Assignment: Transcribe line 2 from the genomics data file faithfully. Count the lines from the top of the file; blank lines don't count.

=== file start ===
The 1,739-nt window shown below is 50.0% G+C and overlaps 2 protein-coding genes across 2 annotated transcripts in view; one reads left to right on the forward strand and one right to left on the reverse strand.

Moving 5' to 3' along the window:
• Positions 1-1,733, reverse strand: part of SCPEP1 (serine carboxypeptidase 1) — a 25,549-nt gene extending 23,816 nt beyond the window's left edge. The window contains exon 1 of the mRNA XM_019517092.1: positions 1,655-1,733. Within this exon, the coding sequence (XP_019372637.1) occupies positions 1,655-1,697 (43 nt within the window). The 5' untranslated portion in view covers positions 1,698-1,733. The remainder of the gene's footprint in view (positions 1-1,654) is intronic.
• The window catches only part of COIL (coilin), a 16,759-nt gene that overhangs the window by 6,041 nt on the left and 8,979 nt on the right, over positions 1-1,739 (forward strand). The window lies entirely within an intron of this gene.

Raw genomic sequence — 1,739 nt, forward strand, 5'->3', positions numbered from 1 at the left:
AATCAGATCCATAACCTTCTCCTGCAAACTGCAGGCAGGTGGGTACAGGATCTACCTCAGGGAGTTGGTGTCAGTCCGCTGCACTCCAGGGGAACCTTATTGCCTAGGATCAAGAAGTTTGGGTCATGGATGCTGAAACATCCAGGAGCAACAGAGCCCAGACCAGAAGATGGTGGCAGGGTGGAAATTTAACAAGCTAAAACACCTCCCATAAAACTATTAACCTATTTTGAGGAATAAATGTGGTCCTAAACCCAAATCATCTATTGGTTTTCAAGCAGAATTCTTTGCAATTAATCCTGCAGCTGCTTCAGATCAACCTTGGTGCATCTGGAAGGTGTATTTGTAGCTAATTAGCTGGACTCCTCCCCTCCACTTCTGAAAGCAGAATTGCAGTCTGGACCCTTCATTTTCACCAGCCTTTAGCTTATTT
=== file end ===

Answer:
Moving 5' to 3' along the window: